subsidy


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subsidy

noun allotment, allowance, backing, bounty, contribution, gift, grant, grant-in-aid, stipend, subsistence, subvention
Associated concepts: government subsidy
See also: aid, alimony, annuity, assistance, benefit, commission, consideration, contribution, donation, endowment, fee, grant, help, loan, maintenance, payment, pension, perquisite, recompense

SUBSIDY, Eng. law. An aid, tax or tribute granted by parliament to the king for the urgent occasions of the kingdom, to be levied on every subject of ability, according to the value of his lands or goods. Jacob's Law. Dict. h.t.
     2. The assistance given in money by one nation to another to enable it the better to carry on a war, when such nation does not join directly in the war, is called a subsidy. Vattel, liv. 3, Sec. 82. See Neutrality.

References in periodicals archive ?
Electricity subsidies constitute almost half of the energy subsidy bill, with heavy reliance on natural gas as a main resource for production.
Oman has ended subsidies on industrial gas use while Egypt has undertaken subsidy reform on advice from the IMF, to rein in spending.
Subsidy expenditures aggravate fiscal imbalances, and crowd out priority public spending and private investment, including in the energy sector.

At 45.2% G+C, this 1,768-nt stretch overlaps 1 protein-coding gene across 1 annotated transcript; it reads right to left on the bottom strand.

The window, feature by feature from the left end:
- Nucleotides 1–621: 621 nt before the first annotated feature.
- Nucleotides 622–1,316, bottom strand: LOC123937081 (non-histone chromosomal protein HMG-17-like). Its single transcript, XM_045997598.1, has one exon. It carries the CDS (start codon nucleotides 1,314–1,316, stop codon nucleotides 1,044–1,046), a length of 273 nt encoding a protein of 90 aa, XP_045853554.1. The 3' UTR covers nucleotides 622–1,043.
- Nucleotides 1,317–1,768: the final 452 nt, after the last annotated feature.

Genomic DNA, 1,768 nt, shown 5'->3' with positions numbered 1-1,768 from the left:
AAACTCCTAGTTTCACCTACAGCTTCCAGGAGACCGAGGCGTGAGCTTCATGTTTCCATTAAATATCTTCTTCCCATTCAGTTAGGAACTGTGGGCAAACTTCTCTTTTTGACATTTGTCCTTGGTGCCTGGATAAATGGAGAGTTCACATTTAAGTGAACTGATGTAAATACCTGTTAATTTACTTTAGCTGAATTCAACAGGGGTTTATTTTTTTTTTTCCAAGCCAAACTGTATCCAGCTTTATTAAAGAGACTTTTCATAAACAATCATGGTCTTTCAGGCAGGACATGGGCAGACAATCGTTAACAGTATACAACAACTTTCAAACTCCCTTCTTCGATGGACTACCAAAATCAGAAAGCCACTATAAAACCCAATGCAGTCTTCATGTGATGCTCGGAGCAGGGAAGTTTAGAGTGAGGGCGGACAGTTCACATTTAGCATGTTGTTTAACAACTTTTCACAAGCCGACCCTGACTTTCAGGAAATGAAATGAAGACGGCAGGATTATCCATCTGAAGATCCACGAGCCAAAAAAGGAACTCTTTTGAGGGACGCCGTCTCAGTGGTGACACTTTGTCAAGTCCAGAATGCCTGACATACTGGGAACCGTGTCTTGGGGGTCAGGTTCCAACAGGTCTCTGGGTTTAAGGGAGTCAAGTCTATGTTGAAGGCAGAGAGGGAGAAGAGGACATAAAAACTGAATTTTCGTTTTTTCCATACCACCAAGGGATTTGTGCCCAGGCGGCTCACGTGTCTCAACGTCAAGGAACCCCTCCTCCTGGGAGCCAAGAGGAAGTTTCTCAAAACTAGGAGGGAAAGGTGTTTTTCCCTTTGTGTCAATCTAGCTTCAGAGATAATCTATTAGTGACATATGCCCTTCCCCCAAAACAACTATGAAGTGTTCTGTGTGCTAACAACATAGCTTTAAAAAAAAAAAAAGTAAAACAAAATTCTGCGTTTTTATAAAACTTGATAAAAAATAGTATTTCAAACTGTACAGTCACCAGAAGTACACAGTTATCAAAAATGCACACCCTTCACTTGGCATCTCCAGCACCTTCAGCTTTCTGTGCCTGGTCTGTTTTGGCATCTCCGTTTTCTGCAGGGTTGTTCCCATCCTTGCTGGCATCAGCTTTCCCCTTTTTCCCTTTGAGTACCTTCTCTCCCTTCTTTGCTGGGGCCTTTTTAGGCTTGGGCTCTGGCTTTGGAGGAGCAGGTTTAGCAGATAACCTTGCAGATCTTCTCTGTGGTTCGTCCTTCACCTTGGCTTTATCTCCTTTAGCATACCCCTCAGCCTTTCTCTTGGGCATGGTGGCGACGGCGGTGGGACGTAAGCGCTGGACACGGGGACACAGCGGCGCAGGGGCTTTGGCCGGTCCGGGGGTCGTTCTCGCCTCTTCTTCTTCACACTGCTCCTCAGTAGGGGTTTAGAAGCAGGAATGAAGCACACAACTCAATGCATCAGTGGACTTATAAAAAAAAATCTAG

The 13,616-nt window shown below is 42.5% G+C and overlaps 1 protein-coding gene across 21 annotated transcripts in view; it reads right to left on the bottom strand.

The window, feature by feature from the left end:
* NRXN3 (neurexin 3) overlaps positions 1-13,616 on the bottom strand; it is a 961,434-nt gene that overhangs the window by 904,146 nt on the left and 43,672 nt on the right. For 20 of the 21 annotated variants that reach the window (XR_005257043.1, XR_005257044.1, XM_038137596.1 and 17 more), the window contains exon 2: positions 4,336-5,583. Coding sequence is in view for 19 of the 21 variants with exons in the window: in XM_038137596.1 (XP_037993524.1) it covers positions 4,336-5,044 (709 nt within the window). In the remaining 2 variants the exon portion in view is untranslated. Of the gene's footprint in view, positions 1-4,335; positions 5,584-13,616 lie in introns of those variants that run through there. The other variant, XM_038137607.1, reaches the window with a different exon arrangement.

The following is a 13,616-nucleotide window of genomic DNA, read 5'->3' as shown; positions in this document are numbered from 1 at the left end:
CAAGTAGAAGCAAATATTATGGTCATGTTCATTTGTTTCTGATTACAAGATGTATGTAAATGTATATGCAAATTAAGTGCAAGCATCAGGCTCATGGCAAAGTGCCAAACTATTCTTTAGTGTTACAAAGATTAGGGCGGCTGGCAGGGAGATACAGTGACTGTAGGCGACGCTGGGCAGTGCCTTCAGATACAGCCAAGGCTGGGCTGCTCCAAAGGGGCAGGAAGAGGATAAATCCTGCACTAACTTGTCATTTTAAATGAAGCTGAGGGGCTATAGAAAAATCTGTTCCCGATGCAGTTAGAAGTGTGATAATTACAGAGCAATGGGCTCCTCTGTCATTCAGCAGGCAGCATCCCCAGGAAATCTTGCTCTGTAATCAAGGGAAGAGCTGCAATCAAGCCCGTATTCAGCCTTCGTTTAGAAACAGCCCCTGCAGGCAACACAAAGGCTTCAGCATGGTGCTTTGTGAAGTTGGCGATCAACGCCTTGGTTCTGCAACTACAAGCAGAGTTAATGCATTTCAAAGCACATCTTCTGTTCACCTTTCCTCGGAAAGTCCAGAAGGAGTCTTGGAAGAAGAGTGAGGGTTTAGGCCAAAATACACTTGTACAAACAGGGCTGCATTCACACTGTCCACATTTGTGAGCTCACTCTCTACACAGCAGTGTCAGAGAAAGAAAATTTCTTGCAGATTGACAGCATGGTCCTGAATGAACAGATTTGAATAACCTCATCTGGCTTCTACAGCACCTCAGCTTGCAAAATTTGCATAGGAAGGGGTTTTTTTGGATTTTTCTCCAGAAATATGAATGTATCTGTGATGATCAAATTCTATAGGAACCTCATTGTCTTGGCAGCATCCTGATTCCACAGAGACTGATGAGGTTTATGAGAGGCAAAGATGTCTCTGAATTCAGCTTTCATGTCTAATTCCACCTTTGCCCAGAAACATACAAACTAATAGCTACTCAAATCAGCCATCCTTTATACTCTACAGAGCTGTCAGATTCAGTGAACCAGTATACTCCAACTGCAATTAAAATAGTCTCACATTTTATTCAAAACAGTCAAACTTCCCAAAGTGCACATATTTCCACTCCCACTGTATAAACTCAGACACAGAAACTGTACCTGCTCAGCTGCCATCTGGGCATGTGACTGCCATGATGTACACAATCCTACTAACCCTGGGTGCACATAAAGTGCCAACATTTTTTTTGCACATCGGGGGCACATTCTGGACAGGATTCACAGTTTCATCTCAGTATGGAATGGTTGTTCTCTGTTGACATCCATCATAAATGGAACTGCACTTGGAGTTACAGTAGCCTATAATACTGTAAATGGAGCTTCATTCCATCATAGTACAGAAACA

While the fertiliser ministry has asked the finance ministry to clear the subsidy by the end of this fiscal, the carrying over of ` 40,000 crore forms part of the jugglery in numbers that is used in Budget.
He said bulk of the subsidy is misused by big farmers or swindled by fertilizer firms, according to the Planning Commission,
The Arab world has a high level of fuel subsidies, estimated at $250 billion a year, half the global fuel subsidy total.
But having a look at new prices, it seems they we are only 70 percent subsidy free, with 30 percent more to come
The subsidies could also hamper economic growth as the government directs its resources away from growth-enhancing spending towards paying subsidy costs.
Second, subsidies could also hamper economic growth as the government directs its resources away from growth-enhancing spending towards paying subsidy costs.
Electricity subsidy has increased fast in the past 10 years especially since 2005.
According to the IMF, which has been strongly lobbying for the removal of the subsidies, while poorer consumers are the main target of subsidy benefits, but in fact disproportionately end up going to the rich and middle classes.
I suggest that those receiving subsidies for these ghastly monstrosities should receive no other subsidy at all.